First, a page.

The No Pants Subway Ride is an annual event which is stagedÂ by comedy group Improv Everywhere every January in Big Apple.
The mission of the No Pants Subway Ride initially looked like a small prank with seven guys and has grown into an international celebration of silliness, with numerous citiesÂ around the world participating each year.
What are the rules? According to Improv Everywhere, “Random passengers board a subway car at separate stops in the middle of winter without pants. The participants do not behave as if they know each other, and they all wear winter coats, hats, scarves, and gloves. The only unusual thing is their lack of pants.”
The idea behind this eventÂ is quite simple: volunteers board a subway car at separate stops in the middle of winter without pants. The participants behave as if they do not know each other, and they all wear winter coats, hats, scarves, and gloves. The only unusual thing is their lack of pants.
This year’s No Pants Subway Ride took place on January, 11Â and people weren’t shy to join in despiteÂ chilly 32 degree weather.
Over 4,000 volunteersÂ met at previously arrangedÂ meeting points spread out all over the city and converged on Union Square. The event also was heldÂ in 60 cities in over 25 countriesÂ around the world.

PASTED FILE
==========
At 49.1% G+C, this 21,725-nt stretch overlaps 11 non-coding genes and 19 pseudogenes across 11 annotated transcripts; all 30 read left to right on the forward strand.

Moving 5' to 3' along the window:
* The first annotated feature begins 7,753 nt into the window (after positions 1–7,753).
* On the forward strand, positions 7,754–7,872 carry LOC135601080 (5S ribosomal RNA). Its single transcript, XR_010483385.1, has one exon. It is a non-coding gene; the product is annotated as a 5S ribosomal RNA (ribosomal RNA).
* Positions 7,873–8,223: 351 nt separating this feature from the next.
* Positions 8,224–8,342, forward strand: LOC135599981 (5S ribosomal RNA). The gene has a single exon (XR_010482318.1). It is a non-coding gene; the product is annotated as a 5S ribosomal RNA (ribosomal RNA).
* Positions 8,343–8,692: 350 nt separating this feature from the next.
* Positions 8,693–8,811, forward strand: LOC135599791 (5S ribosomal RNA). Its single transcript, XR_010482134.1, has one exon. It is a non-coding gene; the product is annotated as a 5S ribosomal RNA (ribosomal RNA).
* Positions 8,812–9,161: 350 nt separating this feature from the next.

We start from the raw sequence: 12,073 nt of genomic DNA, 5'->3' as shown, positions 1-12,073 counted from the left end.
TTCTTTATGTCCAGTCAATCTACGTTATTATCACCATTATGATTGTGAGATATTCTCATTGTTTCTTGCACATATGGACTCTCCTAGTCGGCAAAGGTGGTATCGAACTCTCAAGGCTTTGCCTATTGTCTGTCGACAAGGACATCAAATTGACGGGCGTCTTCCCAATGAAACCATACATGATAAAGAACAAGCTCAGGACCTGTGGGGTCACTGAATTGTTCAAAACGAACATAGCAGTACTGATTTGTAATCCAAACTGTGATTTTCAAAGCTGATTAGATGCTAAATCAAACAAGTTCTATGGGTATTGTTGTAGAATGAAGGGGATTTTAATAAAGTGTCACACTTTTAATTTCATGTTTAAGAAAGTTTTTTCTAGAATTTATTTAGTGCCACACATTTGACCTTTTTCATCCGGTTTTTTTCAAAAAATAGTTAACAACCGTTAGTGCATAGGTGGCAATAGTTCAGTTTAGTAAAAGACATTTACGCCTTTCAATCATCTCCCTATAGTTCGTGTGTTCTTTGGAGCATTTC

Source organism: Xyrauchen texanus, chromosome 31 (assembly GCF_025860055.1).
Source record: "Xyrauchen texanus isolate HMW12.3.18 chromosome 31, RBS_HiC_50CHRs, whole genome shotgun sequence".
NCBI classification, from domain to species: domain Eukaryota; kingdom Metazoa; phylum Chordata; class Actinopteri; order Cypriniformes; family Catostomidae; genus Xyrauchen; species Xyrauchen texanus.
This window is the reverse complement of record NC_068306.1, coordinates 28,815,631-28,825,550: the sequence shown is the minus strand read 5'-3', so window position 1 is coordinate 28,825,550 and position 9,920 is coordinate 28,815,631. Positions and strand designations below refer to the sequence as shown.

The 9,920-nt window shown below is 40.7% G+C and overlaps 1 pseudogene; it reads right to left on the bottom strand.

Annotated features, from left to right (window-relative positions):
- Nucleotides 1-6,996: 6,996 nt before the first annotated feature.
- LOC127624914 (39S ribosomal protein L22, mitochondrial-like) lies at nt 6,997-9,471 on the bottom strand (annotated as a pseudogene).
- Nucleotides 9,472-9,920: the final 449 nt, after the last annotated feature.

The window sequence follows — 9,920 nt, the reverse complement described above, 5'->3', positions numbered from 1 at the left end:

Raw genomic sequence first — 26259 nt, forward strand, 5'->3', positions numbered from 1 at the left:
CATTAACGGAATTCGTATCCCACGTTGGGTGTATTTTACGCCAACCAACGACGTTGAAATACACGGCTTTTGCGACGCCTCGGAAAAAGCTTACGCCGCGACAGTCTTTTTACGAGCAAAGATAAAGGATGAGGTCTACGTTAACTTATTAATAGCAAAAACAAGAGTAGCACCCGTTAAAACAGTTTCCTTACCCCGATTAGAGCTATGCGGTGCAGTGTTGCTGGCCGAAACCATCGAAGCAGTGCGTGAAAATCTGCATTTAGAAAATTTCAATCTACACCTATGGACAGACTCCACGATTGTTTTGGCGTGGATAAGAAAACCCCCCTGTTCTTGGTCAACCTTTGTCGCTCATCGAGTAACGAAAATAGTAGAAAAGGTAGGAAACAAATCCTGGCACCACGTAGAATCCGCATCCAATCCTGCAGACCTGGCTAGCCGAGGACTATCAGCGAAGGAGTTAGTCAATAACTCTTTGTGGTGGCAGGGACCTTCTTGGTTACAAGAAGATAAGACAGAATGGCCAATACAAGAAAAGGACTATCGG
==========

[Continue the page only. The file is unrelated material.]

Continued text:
The parade of bare thighs took placeÂ in Mexico City, Sydney, Paris and other major cities. Thus, inÂ ChicagoÂ nearly 200 participants braved low temperatures for a pants-free event. In the capital of Great Britain, the celebration is known asÂ No Trousers On The Tube Day and often unveilsÂ unusual underpants. Travelers boarded the subwayÂ at different stops to further confuse the unaware.
In Boston, during the 2015 No Pants Subway Ride festivities, citizens celebratedÂ eighth year of train riding withÂ temperatures hoveringÂ around 28 degrees.
“It’s to cause a little bit of a scene but not to offend,” Justin Hardesty, 35, who has been participating in the Chicago no-pants ride for eight years and has organized the event for six years, told theÂ Redeye edition of the Chicago Tribune. “Everyone has underwear. Everyone is legally appropriately dressed. We’re not out to offend. We’re out to give people something to talk about.”
Costumes wereÂ not encouraged. Organizers urgedÂ participants to wear proper attire. Thongs are discouraged. Hardesty said he typically wears two pairs of underwear. “I don’t know if I want just one layer of fabric between me and the CTA [Chicago Transit Authority] seat,” Hardesty said.